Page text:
However, accepting the concept of entropy, and having it tabulated in steam tables is very useful. So let me illustrate by showing how it helps us understand a steam engine. Let's assume we have a boiler, and the steam outlet pipe then loops back through the fire box a couple of times as a superheater, then on to the engine. We can measure the temperature and pressure at the engine inlet. We would all like to know how much work our engine can produce. We need to know the exhaust pressure, but we don't know the exhaust temperature. We know the amount of work is given by the change of enthalpy, but we need to evaluate that change. Now we remember that ideally steam expansion in an engine is an adiabatic process, meaning no heat transfer in or out. And it turns out that an ideal or adiabatic process also means no change in entropy. So if we look up the entropy of our steam at the engine inlet, it will have the same value at the exhaust of our adiabatic engine. With a bit of interpolation of the steam tables, we can find the temperature, and enthalpy of the exhaust steam, and also the exhaust steam quality or dryness if the exhaust is wet steam. Now we can easily calculate the change in enthalpy by subtraction.

Using entropy, just using the tabulated values in the steam tables, has allowed us to calculate the power output of an ideal engine. The second law of thermodynamics tells us that any real engine will produce less power than an ideal or adiabatic one. This leads to a definition of adiabatic efficiency, but that can come another time.

Now your other comments, letting the air out when your element is inserted. Your explanation seems likely. It would take some ingenuity, but it should be possible to devise a way to solder a return bend on the end of your reamed tube, and use say 3 mm tube vent back to the mounting flange. This would allow you to use the grease. But your other suggestions to reduce the time to raise steam? I am tempted to stick my neck out and suggest the only way to raise steam quicker is to put in more heat, either use a bigger element, or put in two or three elements. You see your heater power rating is the amount of heat generated by the element per unit time. A 500 Watt element means 500 Joules/second. We have previously looked at how to calculate how much heat is required to heat water from cold, say 15 deg C to saturation temperature, and we can look up the specific heat of copper and calculate the heat required to increase the copper temperature from 15 to our operating temperature. You have an advantage over fired boilers, you know how much heat is produced and you can insulate it well to limit loss to the atmosphere, though we should make an estimate of the heat that will be absorbed by the insulation. So you only need to weigh the empty boiler, and the quantity of water you fill , and you can calculate the time required. Similarly, once you start steam production, you can calculate the heat required per kg of steam, and so you can easily determine how much steam you can make with 500 watts, as no more heat is absorbed by the copper or insulation once steady temperature is reached. All your effort to improve the heat transfer coefficient only reduces the temperature the element must reach to transfer the rated heat. It does not affect the time to heat or the the amount of steam you can raise. So long as you insulate the boiler well! I will hold the air questions until I get to condensers, and try and address Pauls comments tomorrow.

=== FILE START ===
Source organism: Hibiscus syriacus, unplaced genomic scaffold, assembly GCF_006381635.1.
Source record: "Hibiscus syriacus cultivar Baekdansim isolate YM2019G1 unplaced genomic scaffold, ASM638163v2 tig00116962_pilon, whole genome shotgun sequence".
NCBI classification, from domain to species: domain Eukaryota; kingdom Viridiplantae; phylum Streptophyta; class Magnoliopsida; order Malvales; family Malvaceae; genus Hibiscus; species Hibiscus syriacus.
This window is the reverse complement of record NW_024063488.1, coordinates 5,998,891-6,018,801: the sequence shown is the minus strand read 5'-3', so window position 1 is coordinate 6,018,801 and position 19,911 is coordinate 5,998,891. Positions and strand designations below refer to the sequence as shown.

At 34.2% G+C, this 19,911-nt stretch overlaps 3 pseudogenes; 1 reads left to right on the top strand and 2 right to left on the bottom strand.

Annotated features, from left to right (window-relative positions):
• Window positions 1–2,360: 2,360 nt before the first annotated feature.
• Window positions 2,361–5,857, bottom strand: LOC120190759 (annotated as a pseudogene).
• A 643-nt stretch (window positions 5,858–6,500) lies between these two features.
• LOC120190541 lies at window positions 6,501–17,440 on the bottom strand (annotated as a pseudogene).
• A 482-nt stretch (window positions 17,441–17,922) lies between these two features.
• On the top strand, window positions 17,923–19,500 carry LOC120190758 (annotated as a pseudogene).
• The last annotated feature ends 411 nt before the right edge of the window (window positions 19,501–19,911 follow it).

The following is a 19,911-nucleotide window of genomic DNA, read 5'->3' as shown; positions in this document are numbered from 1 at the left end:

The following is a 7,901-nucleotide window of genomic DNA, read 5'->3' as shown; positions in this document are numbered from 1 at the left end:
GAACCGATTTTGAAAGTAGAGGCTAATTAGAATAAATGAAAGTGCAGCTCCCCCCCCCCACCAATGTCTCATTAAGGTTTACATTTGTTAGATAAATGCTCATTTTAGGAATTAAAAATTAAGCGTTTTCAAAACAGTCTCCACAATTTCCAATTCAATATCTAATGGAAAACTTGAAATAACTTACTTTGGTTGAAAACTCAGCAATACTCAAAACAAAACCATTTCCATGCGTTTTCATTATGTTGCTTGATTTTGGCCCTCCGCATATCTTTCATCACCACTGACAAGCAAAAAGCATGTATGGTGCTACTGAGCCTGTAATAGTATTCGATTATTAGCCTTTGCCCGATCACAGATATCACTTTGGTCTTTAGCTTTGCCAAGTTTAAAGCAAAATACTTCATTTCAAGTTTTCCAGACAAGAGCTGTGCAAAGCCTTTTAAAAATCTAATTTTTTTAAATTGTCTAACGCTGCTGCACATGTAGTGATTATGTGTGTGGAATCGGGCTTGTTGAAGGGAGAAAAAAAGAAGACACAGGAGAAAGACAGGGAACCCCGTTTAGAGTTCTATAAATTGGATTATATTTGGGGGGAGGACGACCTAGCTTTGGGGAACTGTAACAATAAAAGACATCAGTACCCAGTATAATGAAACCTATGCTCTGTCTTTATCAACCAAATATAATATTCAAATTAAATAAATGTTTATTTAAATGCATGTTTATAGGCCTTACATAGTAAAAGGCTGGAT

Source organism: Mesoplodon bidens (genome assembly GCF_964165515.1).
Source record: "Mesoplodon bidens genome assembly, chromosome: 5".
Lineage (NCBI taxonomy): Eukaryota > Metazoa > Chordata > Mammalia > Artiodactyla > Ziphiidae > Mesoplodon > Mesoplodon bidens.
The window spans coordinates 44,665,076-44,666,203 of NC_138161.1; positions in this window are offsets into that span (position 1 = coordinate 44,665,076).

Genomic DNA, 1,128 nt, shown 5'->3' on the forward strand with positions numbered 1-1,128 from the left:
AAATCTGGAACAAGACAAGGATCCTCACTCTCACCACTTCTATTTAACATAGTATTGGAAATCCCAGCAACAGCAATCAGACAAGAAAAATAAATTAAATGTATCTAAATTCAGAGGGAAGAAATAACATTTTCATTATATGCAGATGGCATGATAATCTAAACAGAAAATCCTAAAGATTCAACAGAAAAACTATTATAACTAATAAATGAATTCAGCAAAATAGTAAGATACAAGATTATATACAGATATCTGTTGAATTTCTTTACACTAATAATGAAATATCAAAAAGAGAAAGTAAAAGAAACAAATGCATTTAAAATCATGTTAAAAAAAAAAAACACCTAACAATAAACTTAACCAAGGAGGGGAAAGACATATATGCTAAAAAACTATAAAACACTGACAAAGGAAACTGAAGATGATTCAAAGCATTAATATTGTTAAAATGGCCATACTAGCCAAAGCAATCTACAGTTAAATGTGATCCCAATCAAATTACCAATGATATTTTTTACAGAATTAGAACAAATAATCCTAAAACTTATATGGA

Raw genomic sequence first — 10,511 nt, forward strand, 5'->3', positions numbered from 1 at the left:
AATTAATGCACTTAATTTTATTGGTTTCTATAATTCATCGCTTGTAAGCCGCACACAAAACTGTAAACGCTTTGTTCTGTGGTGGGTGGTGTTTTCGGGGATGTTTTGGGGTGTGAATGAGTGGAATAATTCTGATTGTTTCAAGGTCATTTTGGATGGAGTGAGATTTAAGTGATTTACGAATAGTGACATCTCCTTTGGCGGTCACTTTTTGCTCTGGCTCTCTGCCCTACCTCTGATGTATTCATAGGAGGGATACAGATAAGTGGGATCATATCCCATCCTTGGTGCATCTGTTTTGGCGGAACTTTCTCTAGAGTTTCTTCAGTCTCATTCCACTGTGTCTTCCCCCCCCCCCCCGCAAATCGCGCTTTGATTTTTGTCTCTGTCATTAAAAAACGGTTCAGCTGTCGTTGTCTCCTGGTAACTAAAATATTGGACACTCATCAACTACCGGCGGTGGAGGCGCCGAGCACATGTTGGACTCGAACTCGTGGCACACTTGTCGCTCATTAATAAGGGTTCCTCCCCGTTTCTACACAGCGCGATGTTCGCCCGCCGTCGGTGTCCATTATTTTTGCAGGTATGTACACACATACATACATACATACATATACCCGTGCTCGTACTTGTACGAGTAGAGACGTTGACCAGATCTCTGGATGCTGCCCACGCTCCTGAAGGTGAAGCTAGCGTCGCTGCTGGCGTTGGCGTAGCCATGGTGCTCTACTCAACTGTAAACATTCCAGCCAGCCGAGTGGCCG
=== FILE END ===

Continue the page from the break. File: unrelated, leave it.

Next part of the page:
Paul, you have obviously understood well my explanation of how heat is changed to work in our engines. I will address your questions on this next time.

Oh and thanks for the notice about the Mildura conference. Mildura is about 600 km from Melbourne, quite a solid drive. Unfortunately I have too many other commitments in October, but it's good to see these events being held "locally".

MJM460